In 2013, I went to a Bruges Group fringe at Manchester Town Hall, which was just outside of the Tory conference going on in the city at the same time. The panellists were Nigel Farage, Bill Cash, Peter Oborne and someone chairing I can’t recall. Bill Cash started and went on and on about how wonderful Farage is; how he is the man leading the charge to get Britain out of the European Union and Nige is for all intents and purposes his personal hero. Farage didn’t return the favour – he used his speech to tear into Cash for still being in the Conservative party even all these years after the Maastricht “disaster”. Cash sat there stunned, having underestimated the degree to which Farage hates the Conservative party.
Flash forward to 2019: Farage’s response to Boris Johnson’s latest round of proposals has been muted. He has pointed out some of the flaws of the whole thing while commending BJ’s ambition. Like the European Union, but for exactly opposite reasons, Farage is biding his time. He realises the chances of the whole thing flying in Brussels are minimal and so he doesn’t feel the need to come out fighting just yet. But just by having laid out the barebones of an alternative “deal” with the EU, Johnson has already provided Farage with a lot of ammunition for the next general election.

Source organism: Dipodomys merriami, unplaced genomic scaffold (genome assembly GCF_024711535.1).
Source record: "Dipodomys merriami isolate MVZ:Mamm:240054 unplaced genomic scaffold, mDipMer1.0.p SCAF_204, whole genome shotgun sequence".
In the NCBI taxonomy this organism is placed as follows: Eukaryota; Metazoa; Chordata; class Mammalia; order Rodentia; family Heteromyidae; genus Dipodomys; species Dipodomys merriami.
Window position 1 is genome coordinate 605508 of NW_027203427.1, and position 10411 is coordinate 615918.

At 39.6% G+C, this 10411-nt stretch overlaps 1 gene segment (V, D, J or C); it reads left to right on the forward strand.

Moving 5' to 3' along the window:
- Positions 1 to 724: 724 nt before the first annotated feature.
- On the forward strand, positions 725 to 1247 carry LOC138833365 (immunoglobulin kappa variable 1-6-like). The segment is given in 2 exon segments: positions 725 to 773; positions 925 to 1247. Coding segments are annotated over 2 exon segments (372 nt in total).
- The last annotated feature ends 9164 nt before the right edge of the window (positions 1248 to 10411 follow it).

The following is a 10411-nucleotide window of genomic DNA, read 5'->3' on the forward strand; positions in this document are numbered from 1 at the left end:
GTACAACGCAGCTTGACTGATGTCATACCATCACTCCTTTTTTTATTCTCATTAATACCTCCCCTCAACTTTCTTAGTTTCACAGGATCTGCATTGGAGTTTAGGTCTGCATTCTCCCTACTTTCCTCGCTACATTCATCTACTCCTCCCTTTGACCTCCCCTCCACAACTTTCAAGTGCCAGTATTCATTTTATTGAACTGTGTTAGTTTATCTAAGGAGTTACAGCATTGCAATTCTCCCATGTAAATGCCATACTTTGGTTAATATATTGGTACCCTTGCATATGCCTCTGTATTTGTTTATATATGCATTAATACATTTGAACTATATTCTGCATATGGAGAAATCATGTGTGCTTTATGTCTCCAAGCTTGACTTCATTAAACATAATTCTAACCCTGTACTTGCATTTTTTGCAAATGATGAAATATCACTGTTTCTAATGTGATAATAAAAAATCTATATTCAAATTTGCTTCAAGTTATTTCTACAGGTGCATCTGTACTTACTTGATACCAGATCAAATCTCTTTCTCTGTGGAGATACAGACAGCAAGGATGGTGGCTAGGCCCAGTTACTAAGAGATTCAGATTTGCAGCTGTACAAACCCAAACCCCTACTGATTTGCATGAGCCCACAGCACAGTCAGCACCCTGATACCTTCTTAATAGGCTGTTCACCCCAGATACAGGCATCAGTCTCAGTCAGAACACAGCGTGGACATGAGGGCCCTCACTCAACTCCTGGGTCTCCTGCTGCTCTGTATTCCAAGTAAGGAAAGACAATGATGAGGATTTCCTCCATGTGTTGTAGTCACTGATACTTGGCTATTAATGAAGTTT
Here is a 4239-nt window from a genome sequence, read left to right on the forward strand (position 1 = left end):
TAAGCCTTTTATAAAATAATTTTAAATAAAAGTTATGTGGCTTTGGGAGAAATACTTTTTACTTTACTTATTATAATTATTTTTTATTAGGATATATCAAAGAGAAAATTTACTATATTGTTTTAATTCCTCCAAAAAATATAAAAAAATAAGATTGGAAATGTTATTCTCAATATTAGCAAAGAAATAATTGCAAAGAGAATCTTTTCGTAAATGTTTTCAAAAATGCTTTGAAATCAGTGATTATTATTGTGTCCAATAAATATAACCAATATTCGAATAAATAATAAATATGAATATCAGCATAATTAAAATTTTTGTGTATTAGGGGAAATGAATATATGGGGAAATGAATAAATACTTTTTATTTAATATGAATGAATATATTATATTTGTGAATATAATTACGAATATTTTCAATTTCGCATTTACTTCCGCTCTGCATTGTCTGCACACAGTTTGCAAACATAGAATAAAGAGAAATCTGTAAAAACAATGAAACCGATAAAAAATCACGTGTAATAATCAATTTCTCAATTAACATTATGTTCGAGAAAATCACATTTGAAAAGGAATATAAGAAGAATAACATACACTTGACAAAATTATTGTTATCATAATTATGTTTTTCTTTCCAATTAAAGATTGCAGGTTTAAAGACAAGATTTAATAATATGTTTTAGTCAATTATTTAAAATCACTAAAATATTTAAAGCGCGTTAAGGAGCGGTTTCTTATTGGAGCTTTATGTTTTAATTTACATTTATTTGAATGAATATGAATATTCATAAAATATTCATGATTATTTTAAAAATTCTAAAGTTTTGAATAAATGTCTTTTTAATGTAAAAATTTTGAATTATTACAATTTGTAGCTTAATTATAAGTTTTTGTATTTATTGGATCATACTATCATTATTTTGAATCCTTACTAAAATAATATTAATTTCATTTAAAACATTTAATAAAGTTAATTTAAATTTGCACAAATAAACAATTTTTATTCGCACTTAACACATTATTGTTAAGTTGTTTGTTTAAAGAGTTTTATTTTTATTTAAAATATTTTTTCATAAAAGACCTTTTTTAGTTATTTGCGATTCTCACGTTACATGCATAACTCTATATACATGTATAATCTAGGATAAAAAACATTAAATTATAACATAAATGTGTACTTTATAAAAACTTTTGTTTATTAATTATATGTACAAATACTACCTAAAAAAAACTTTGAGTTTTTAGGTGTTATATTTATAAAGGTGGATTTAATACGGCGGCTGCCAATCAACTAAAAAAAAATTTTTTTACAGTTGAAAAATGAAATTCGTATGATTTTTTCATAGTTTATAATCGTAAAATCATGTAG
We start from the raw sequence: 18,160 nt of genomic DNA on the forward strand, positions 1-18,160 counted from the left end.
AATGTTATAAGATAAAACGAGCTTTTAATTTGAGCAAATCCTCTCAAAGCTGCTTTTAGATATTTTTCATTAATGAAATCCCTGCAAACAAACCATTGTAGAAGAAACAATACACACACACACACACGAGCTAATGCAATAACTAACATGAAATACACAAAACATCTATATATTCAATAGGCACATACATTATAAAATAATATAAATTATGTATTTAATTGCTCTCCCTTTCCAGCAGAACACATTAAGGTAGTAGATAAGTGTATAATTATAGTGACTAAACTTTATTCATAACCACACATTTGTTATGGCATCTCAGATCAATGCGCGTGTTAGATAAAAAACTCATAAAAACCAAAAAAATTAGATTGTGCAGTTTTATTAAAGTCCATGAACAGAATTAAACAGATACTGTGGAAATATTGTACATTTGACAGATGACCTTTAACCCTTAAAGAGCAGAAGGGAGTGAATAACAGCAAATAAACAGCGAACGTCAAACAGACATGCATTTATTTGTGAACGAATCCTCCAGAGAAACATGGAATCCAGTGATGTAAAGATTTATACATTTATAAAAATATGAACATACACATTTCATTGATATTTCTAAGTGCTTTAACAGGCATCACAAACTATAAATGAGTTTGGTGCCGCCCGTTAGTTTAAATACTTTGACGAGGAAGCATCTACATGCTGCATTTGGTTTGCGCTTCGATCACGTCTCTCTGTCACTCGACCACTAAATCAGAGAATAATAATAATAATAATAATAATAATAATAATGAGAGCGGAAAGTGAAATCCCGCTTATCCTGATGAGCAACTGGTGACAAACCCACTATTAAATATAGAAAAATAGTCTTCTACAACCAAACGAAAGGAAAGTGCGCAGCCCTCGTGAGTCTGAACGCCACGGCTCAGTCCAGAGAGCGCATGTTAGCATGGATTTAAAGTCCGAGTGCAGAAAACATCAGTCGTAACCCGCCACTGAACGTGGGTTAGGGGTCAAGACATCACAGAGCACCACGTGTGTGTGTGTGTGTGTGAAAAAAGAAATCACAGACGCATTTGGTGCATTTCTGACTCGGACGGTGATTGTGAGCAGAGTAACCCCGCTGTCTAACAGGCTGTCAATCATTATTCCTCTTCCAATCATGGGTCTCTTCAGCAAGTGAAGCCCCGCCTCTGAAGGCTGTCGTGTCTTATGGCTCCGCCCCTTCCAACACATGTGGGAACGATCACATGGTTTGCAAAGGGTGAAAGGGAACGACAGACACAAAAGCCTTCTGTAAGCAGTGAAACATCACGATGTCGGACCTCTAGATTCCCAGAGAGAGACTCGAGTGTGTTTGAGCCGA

Farage can say that, in the end, Boris Johnson won’t leave the EU without a deal. He showed that in trying to get one; yes, he had to extend against his will due to the Benn Act, but Johnson knew that was coming and it freed him to be as passionate about the idea of leaving with no deal as he wanted since he knew it wouldn’t happen. As for the ERG, well, that’s an even better line for Farage. When push came to shove, even so called “Spartans” like Baker and Francois supported the deal, showing that they would rather stay loyal to the party than back a no deal Brexit. If you really want to leave the EU anytime soon, vote for the Brexit party. It’s the only way it is going to happen.
I’ve been saying for a while that putting forth a deal to the EU puts Boris Johnson at huge political risk: if the deal doesn’t pass either the EU or parliament, he gets tarred with having avoided no deal without having a deal to at least point to as progress. As ever, Johnson continues to employ his high risk strategy. Every single element of it has failed so far – and looks likely to continue failing. And once that has played out, Farage will be waiting in the wings, his Brexit credentials unblemished.